European Bank for induced pluripotent STEM Cells (EBiSC)

At a Glance
  • Status: Active Consortium
  • Year Launched: 2014
  • Initiating Organization: Innovative Medicines Initiative
  • Initiator Type: Government
  • No disease focus


EBiSC Logo CMYKThe European Bank for induced pluripotent STEM Cells (EBiSC) is designed to address the increasing demand by induced pluripotent stem cell (iPSC) researchers for quality-controlled, disease-relevant, research-grade iPSC lines, data, and cell services. The 3-years project aims to establish a central storage and distribution facility for human iPSC distributing iPSC lines worldwide on a not-for-profit basis.


EBiSC’s goal is to demonstrate an operational banking and distribution service of iPSC lines after three years and then to establish for Europe a centralized, not-for-profit bank providing all qualified users with access to scalable, cost-efficient, and customized products.

Consortium History

The EBiSC project was launched on 1 January 2014.

Structure & Governance

Led by Pfizer Ltd. and managed by Roslin Cells, EBiSC consists of eight active participant iPSC centers with clinical and patient networks, a global leader in industrial iPSC supply, international experts in iPSC science, biobanking, bioengineering, and regenerative medicine, and scholars in law and ethics.The main facility is located at the Babraham Research Campus (Cambridge, UK) and undertakes cell expansion, quality control, and characterization. The European Cell Culture Collection (ECACC) of Public Health England (Department of Health, UK) coordinates cell line distribution. The Fraunhofer IBMT (Saarbrücken, Germany) provides comprehensive operational backup.


The EBiSC project has received support from the Innovative Medicines Initiative (IMI) Joint Undertaking (JU) under grant agreement no. 115582, resources of which are composed of financial contribution from the European Union’s Seventh Framework Programme (FP7/2001-2013) and European Federation of Pharmaceutical Industries and Associations (EFPIA) companies’ in kind contribution. The IMI contribution is €21.8 million, the EFPIA contribution is €8.3 million, and others’ contribution is €5.1 million, for a total cost of €35.2 million. 

Intellectual Property

Robust documentation for donor consent, material deposition and end user agreements for academic and commercial use has been established in line with the IMI’s requirements to ensure a responsible and responsive governance framework optimising the utility and longevity of the Bank.

Patient Engagement

Based on identified research needs for new disease iPSC lines to be specifically commissioned, EBiSC seeks collaboration with new patient associations and clinical networks.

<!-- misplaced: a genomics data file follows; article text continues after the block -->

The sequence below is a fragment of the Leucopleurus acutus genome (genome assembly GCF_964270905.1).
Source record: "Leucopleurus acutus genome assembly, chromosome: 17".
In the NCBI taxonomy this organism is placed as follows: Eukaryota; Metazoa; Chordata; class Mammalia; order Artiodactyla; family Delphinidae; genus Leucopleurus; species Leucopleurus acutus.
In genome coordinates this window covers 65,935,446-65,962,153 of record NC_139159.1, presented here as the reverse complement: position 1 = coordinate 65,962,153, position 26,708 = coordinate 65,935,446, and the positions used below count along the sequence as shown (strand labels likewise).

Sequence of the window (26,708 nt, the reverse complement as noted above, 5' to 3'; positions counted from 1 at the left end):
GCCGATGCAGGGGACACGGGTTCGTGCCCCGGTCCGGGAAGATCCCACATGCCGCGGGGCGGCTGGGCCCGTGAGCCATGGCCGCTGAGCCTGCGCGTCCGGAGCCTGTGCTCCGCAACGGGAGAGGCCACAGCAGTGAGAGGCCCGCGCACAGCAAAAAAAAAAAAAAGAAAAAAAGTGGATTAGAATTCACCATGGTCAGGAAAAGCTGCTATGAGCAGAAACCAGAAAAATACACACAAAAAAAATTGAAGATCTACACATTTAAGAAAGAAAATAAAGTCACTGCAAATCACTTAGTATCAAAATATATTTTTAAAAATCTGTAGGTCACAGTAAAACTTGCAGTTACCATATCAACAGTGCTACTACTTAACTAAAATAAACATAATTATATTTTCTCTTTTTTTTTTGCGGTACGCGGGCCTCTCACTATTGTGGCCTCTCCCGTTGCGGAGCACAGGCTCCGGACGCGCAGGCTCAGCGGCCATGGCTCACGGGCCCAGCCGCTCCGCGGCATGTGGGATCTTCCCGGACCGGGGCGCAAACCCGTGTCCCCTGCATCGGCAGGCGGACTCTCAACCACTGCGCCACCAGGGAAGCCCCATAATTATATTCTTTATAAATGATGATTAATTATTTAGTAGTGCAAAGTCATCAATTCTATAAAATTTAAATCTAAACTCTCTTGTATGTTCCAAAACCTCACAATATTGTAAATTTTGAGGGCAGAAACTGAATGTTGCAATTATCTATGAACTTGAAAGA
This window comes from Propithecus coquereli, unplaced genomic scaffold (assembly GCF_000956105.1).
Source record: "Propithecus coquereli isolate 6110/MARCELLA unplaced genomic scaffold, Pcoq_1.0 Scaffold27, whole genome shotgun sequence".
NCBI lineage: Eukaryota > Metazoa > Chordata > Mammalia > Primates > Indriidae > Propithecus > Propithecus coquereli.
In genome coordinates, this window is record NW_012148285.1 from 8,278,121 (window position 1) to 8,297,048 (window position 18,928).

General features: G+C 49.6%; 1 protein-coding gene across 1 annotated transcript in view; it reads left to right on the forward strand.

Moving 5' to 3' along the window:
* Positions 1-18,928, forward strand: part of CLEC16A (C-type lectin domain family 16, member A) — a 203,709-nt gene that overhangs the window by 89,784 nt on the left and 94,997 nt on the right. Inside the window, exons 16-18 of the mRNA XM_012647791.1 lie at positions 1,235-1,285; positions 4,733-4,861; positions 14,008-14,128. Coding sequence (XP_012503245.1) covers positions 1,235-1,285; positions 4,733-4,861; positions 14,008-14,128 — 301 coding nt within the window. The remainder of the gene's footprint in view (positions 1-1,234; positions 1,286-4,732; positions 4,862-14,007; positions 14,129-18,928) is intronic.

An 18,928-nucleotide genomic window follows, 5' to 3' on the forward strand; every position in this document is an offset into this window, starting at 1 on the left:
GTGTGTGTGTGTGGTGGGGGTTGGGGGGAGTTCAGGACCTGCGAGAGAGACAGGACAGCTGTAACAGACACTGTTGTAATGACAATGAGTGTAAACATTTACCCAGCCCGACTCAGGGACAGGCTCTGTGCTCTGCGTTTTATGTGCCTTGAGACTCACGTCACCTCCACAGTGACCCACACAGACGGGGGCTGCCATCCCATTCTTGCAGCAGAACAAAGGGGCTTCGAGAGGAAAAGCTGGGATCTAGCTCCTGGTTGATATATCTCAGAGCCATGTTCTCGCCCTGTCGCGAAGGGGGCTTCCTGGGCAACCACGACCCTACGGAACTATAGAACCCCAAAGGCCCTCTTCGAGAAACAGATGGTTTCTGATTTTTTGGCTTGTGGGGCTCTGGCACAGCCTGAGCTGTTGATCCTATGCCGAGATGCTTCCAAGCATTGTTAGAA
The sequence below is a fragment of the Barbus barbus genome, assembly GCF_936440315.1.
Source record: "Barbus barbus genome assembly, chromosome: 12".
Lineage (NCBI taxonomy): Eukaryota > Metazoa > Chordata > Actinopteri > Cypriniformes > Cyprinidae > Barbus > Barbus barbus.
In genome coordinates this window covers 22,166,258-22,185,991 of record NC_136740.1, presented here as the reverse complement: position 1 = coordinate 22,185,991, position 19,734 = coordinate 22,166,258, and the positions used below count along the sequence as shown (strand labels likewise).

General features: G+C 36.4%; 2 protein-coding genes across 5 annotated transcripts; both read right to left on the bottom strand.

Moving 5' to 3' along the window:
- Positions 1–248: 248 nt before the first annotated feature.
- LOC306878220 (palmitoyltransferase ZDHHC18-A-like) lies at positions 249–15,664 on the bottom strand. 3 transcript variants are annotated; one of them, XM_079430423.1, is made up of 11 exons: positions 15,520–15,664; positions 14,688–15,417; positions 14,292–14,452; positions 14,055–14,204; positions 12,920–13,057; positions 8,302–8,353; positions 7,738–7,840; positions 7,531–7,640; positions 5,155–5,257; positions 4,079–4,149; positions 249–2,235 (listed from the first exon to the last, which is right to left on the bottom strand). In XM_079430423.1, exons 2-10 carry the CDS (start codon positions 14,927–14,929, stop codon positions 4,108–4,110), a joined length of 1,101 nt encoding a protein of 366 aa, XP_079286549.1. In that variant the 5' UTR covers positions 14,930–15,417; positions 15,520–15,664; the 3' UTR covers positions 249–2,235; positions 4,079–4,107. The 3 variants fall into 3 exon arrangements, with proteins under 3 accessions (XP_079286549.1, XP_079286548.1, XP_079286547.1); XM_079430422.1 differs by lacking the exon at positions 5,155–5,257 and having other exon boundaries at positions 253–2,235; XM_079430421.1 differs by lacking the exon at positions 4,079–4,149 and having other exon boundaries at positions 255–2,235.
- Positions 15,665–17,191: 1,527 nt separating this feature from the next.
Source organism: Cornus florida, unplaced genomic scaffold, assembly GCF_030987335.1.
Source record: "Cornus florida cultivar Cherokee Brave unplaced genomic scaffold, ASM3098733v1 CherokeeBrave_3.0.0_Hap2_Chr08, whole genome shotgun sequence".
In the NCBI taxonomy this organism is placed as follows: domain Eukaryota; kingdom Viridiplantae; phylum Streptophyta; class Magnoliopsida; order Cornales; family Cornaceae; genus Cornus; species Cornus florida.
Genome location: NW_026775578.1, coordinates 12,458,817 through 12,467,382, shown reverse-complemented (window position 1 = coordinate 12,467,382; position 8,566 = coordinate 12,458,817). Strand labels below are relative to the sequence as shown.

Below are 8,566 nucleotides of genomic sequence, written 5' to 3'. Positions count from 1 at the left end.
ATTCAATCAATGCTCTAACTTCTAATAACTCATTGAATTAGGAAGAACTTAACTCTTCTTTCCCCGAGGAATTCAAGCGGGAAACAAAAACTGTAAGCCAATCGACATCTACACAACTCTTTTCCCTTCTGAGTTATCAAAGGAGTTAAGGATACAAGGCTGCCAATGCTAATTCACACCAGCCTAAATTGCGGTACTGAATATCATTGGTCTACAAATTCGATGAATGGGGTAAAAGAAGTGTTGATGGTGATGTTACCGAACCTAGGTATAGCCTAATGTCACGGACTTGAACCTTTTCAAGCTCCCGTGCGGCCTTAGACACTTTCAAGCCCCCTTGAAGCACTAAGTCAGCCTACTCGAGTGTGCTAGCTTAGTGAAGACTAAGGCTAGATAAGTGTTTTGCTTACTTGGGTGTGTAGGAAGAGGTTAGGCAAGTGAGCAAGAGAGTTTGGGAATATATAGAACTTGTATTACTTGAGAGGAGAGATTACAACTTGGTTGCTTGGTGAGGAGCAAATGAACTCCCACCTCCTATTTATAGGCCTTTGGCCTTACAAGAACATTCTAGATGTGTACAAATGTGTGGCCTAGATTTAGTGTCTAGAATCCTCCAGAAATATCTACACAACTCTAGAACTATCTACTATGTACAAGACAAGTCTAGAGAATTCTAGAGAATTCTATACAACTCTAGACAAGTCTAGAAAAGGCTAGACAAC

Data Sharing

EBiSC will spearhead Europe in the international standardization of iPSC banking by forging collaborative links with iPSC generating projects and initiatives in Europe and similar endeavors in the United States and Asia. Academic and commercial users of the bank will be able to submit, search and retrieve a rich collection of data on each iPSC line banked via the EBiSC Information Management System. Training will be provided to encourage adoption and use of the bank.


iPSCs can be used to study disease biology, identify markers of disease and potential drug targets, and test drug safety and efficacy. In addition, iPSCs help to reduce the use of animals in research. By standardizing procedures and ensuring the quality of the cell lines and associated data, EBiSC will help academic and clinical researchers shed new light on the biology of diverse diseases. For the pharmaceutical efficiency, the cell lines will be a tool for carrying out early-stage drug testing. For patients, the project represents a step in ensuring that iPSCs realize their potential as a tool to improve and accelerate the development of better and safer treatments.

Sponsors & Partners

Timothy Allsop
Pfizer Ltd.
phone: +44 1304 643483

Aidan Courtney
Roslin Cells Ltd.
phone: +44 131 658 5180


ARTTIC, France

AstraZeneca AB, Sweden

Bayer Pharma AG, Germany

Bioneer A/S, Denmark

Charité University Medicine Berlin, Germany

Culture Collections of PHE, UK

DefiniGEN Ltd, UK

Douglas Connect GmbH, Switzerland

European Molecular Biology Laboratory (European Bioinformatics Institute), Germany

Fraunhoefer-Institut für Molekularbiologie und Angewandte Oekologie IME ScreeningPort, Germany

Fraunhofer-Gesellschaft zur Förderung der angewandten Forschung e.V. (Fraunhofer-Institut für Biomedizinische Technik), Germany

Fundacion Publica Andaluza Progreso y Salud, Spain 

 Fundacion Privada Centre de Medicina Regenerativa de Barcelona, Spain

Fundacion INBIOMED, Spain

Genome Research Limited (Wellcome Trust Sanger Institute), UK

Gottfried Wilhelm Leibniz Universitaet Hannover, Germany

H. Lundbeck A/S, Denmark

Instituto de Salud Carlos III. (Spanish Stem Cell Bank), Spain

Janssen Pharmaceutica NV, Belgium

Klinikum Der Universitaet Zu Koeln, Germany

Koninklijke Nederlandse Academie van Wetenschappen (The Hubrecht Institute), The Netherlands

National Institute for Biological Standards and Control, UK

Neusentis, UK

Novo Nordisk, Denmark

Roslin Cells Ltd., UK

UCB Biopharma, Belgium

Universitaetsklinikum Bonn, LIFE & BRAIN Centre, Germany

University College London, UK

University of Edinburgh, UK

University of Newcastle Upon Tyne, UK

Last Updated: 04/15/2016

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